woman with long brown hair and white sweater, biting her nails and looking fearful, representing Anxious Attachment Orientation. The Causes of Anxious Attachment Style and How to Heal it After Divorce

Now, the downside is that you may not always have the healing tools to regulate your nervous system because when you’re anxious, you don’t always have a clear strategy for resolving a problem. A lot of times, the anxious attacher’s automatic solution is fight, flight, freeze, or fawn – not necessarily a grounded strategy for resolving conflict or creating safety or security.

Someone who had an anxious attachment orientation would have a great read on a situation but, as an earned secure person, would have a healthier approach to resolving conflict and creating a sense of security for themselves and the people around them.

You can overcome anxious attachment styles. Use the divorce healing tools. Be vulnerable. You’ve got this.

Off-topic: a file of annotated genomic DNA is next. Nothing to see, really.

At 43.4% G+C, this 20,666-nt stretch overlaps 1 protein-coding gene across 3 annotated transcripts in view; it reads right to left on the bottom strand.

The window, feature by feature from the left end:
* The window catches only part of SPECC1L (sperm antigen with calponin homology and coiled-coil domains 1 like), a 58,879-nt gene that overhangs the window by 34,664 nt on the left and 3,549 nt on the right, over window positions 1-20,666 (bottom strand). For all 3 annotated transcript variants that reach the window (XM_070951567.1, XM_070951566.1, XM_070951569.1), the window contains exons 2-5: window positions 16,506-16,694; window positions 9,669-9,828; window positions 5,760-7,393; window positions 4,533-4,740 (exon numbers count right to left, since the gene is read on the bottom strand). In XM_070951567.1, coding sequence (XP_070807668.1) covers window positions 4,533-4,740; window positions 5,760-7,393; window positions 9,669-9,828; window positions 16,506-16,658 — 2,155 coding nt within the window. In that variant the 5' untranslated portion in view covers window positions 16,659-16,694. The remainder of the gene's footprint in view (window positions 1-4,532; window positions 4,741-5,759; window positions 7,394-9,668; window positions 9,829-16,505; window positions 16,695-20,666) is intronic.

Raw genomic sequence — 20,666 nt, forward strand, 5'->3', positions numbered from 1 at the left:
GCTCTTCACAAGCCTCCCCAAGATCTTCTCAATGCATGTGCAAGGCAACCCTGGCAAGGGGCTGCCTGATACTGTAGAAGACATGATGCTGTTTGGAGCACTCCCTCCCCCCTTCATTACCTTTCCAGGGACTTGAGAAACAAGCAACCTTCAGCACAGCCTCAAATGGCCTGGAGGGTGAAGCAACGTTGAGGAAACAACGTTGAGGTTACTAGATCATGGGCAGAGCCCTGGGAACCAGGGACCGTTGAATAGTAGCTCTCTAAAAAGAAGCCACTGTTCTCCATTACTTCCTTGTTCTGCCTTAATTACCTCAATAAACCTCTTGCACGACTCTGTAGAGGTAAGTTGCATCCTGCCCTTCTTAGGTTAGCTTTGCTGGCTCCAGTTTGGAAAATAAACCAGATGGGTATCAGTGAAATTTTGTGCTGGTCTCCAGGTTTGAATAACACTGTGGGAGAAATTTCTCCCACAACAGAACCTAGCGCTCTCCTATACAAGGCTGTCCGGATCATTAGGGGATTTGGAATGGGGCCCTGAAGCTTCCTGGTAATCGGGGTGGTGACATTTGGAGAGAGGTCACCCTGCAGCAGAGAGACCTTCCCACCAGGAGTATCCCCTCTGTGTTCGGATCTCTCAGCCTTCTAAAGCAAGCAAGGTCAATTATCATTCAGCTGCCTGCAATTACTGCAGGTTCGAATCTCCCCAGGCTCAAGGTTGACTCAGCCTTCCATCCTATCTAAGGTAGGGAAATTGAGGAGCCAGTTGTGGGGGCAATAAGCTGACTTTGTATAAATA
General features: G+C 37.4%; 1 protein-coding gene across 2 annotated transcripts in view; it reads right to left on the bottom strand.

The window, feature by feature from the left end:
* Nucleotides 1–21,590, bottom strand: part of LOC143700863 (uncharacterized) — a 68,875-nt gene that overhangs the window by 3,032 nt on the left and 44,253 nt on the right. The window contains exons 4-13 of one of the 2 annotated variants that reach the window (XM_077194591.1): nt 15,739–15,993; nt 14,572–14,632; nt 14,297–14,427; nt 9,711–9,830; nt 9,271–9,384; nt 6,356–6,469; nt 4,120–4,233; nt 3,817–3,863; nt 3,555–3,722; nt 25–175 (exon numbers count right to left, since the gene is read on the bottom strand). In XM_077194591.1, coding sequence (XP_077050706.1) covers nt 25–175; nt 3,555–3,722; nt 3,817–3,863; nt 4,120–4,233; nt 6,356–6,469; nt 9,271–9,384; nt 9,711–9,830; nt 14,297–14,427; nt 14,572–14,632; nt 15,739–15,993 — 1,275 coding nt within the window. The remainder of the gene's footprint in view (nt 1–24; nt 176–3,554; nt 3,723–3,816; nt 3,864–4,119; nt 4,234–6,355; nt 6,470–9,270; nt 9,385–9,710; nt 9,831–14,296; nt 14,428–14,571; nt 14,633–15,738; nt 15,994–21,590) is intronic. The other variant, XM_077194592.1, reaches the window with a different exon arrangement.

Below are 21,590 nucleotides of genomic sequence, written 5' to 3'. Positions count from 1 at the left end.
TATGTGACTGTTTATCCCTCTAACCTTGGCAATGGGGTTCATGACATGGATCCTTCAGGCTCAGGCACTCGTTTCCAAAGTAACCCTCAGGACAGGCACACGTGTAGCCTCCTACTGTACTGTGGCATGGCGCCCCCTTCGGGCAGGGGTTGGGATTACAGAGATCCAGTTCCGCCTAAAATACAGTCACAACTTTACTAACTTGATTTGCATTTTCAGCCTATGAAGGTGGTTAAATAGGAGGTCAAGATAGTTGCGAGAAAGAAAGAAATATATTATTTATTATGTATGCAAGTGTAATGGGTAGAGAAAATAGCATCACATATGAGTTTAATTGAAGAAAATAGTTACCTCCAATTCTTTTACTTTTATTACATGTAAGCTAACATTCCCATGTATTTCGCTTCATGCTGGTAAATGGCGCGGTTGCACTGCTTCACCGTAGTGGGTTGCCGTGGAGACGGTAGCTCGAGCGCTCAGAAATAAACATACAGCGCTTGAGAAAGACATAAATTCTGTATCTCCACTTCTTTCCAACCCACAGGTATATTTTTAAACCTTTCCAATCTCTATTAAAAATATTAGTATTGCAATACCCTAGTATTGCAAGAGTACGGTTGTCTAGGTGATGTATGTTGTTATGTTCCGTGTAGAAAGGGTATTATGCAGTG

Divorce recovery coach Dawn Wiggins

...helps people crack open. Challenging the status quo, she integrates multiple modalities from EMDR to EFT tapping, journaling, homeopathy, and movement, embracing remedies that heal both the mind and body. Divorce recovery coach Dawn Wiggins is on a mission to deliver life-changing therapy in an accessible, scalable, affordable way and make waves in the world of mental health with the same enlightenment that happens in her office. Part science, part essential oils, pure magic.

attachment styles

Answer the Questions Popping Up...

Has all this talk of attachment styles left a few, ermmm, questions? Get the guide that walks you through the exact questions I’d ask you to help nudge your next step… especially if you’re worrying about an attachment issue in your life.